Federica Maria Rita Livelli
We are still far from achieving gender equality and are confronted with this reality daily. The pandemic only underlined this issue, which remains unresolved. Furthermore, the historical background within which we operate forces us to be aware of the fact that gender equality, as part of sustainable development, has become a strategic theme for transforming our world. It is well-known that truly sustainable development is impossible in the presence of gender inequality and it is based on this perspective that the UN’s Sustainable Development Goal 5 concentrates on this topic.
It is in this scenario that Community Donne 4.0 was founded circa two years ago by two entrepreneurs – Darya Majidi and Gabriella Campanile – with the aim of supporting women so they can be protagonists in building a technological future, which must necessarily be inclusive and sustainable and, at the same time, must value women’s contributions to new global challenges. Community Donne 4.0 firmly believes that technology can be used as a strategic lever in women’s personal and professional growth and that it can help to close the gender gap more quickly. Therefore, last December, Community Donne 4.0 published its Manifesto on Women’s Empowerment in STEM (Manifesto sull’Empowerment delle Donne nel settore STEM) (https://www.communitydonne4.it/manifesto/)) which deals with gender stereotypes in the educational sector and the consequences that these have on teaching and on girls’ psychological development.
We must remember that female representation in STEM subjects (Science, Technology, Engineering and Mathematics) is consistently low. In Italy – where the gender gap in this field is particularly entrenched – only one out of three STEM graduates is a woman, and almost all computer scientists are men. We urgently need a cultural intervention to encourage young women to become active participants in this discipline, which would guarantee that the STEM workforce would be diverse and talented. This could bring about positive change, not only for women but for the whole community. Therefore, there is an impelling need to change the paradigm: to educate and create awareness from childhood onwards, to combat mistrust and all the stereotypes that manifest at school and in families and that undermine girls’ and young women’s self-confidence when it comes to STEM subjects.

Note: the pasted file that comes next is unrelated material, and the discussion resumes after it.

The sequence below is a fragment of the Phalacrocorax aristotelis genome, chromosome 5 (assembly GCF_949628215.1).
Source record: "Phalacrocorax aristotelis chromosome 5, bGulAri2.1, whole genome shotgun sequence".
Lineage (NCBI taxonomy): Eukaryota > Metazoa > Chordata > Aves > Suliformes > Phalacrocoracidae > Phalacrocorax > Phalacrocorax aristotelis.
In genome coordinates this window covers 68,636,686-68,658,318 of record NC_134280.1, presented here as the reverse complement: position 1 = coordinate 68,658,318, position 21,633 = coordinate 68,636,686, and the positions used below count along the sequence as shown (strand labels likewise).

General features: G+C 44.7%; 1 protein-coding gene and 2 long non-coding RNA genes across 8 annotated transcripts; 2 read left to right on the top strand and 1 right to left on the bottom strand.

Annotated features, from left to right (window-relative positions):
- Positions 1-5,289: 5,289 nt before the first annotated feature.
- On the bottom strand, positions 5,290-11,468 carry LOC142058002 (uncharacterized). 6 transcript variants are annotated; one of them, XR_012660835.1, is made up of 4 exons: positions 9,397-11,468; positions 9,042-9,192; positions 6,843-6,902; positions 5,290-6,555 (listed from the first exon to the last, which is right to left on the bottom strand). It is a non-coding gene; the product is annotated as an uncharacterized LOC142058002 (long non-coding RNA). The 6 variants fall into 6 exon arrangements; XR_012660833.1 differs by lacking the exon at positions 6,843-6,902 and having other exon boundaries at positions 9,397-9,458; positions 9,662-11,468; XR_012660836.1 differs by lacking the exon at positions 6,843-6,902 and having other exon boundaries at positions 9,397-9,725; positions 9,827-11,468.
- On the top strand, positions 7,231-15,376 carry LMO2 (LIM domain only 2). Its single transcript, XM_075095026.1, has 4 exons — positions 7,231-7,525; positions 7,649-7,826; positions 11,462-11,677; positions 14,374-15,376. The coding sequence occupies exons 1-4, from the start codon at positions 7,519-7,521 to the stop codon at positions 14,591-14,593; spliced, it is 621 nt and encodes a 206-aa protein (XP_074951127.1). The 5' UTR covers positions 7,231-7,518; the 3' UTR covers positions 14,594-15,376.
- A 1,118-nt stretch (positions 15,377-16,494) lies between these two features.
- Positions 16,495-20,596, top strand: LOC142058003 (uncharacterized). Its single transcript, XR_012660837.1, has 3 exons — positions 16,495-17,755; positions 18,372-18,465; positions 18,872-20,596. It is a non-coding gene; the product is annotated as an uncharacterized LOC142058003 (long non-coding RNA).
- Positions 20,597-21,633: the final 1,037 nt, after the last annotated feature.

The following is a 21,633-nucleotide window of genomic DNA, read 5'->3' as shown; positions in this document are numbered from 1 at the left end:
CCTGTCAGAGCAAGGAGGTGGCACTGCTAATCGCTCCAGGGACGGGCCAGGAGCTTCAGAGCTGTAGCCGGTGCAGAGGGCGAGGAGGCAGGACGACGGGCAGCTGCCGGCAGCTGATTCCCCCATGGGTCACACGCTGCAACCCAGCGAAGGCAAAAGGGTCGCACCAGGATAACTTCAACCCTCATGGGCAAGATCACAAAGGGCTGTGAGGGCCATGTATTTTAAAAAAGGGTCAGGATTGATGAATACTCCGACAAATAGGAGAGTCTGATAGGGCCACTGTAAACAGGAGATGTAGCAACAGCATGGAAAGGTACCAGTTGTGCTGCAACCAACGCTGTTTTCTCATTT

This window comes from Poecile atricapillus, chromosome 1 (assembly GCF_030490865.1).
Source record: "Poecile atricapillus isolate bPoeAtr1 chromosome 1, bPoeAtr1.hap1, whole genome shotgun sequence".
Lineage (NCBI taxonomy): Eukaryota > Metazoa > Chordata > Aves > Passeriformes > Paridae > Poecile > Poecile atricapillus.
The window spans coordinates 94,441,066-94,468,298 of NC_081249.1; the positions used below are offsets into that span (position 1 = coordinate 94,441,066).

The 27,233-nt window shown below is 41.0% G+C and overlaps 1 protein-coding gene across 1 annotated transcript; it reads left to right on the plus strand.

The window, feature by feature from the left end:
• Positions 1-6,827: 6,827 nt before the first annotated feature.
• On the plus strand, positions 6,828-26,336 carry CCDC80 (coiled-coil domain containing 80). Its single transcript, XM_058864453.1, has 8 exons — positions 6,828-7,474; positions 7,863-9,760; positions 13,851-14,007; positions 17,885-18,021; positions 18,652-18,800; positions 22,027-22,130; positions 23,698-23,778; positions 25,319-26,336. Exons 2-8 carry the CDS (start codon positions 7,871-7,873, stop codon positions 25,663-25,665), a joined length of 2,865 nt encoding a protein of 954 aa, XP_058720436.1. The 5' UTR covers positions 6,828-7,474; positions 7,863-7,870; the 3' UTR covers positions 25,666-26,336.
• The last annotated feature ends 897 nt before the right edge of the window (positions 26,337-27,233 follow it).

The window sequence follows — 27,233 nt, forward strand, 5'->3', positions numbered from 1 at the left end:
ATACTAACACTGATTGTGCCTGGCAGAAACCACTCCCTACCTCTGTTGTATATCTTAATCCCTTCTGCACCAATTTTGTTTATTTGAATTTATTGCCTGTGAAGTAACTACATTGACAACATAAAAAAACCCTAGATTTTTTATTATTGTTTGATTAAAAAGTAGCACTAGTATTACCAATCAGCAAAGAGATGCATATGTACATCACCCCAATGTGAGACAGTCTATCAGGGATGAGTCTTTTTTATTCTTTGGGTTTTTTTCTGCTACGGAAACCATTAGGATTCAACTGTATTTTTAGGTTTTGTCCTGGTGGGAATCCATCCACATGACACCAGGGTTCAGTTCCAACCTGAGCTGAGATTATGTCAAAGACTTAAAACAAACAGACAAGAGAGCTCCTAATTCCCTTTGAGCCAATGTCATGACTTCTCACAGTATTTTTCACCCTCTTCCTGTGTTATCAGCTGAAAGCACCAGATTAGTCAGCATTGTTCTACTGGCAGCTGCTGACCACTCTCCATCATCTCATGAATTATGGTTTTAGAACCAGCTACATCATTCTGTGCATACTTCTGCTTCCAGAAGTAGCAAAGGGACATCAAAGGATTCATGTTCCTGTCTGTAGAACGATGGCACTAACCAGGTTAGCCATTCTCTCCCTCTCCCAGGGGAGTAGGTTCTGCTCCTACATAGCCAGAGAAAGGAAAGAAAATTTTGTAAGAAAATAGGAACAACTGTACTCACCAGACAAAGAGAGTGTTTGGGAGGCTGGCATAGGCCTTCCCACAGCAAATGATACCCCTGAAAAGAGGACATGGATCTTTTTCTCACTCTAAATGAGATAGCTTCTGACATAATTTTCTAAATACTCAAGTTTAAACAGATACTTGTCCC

In December 2020, Community Donne 4.0 expressed in its Women Tech Empowerment Manifesto the aims it intends to pursue, which reflect the UN’s Sustainable Development Goals. Furthermore, the Manifesto was recently presented to and accepted by the G20 Women 20 Summit, further evidence of both the awareness of the need for a diverse, more efficient and profitable workforce, and organisations’ increased awareness of their ability to address hitherto unconsidered perspectives. This is not simply a question of gender equality or social justice: for Sustainable Development Goal 5, gender equality, the emancipation and self-determination of all women and girls, is not one topic among many but the ‘strategic theme’ that transversally leaves its marks on all other objectives. None of these can be dealt with without looking at them from the point of view of gender, which presupposes that empowered women play an active role, as protagonists. No society can prosper if it wastes and plunders half of its human resources.
It is more urgent than ever to change the way we look at this issue, so we can envision a situation in which women are recognised as protagonists in making choices about the future. We need welfare tools, educational services for early childhood and social infrastructure, but it doesn’t stop there. It is up to women to demonstrate their own capacities with determination, to acquire the necessary skills, and to liberate even more of the energy they have inside. The idea, in other words, is that women allow themselves to keep putting themselves forward and that they commit with tenacity and professionalism to learning and to continuing on this path together; to make others listen, not by force, but with authority and mature assertiveness. ‘Women must be aware of the situation they find themselves in,’ states Darya Majidi, who in addition to being one of the founders of Community Donne 4.0, is also listed by La Repubblica as ‘one of 100 women who are changing the world’. ‘Technology is creating the professions of the future; therefore, there will be a watershed in the professional field. There will be a clear distinction between those who can take these new career paths based on technology and those who will be excluded because they won’t speak the language of technology. The risk is that women are left out of the formative processes necessary for acquiring the tools of the future.’
We must therefore use up-skilling e re-skilling to favour women’s participation in developing technology, given that it is fundamental that women have access to a wider range of opportunities in the technology sector and promote greater diversity to guarantee the creation of solutions and technology created by a plurality of individuals who bring a rich range of life experiences to the table and thereby guarantee that the entirety of the human experience is represented. This is why it is fundamental – at a time when digital technology is taking on an increasingly central role – to identify opportunities, above all for female professionals, bearing in mind the words of the molecular biologist Nancy Hopkins: ‘Things don’t change because time passes, but because we women work to change them.’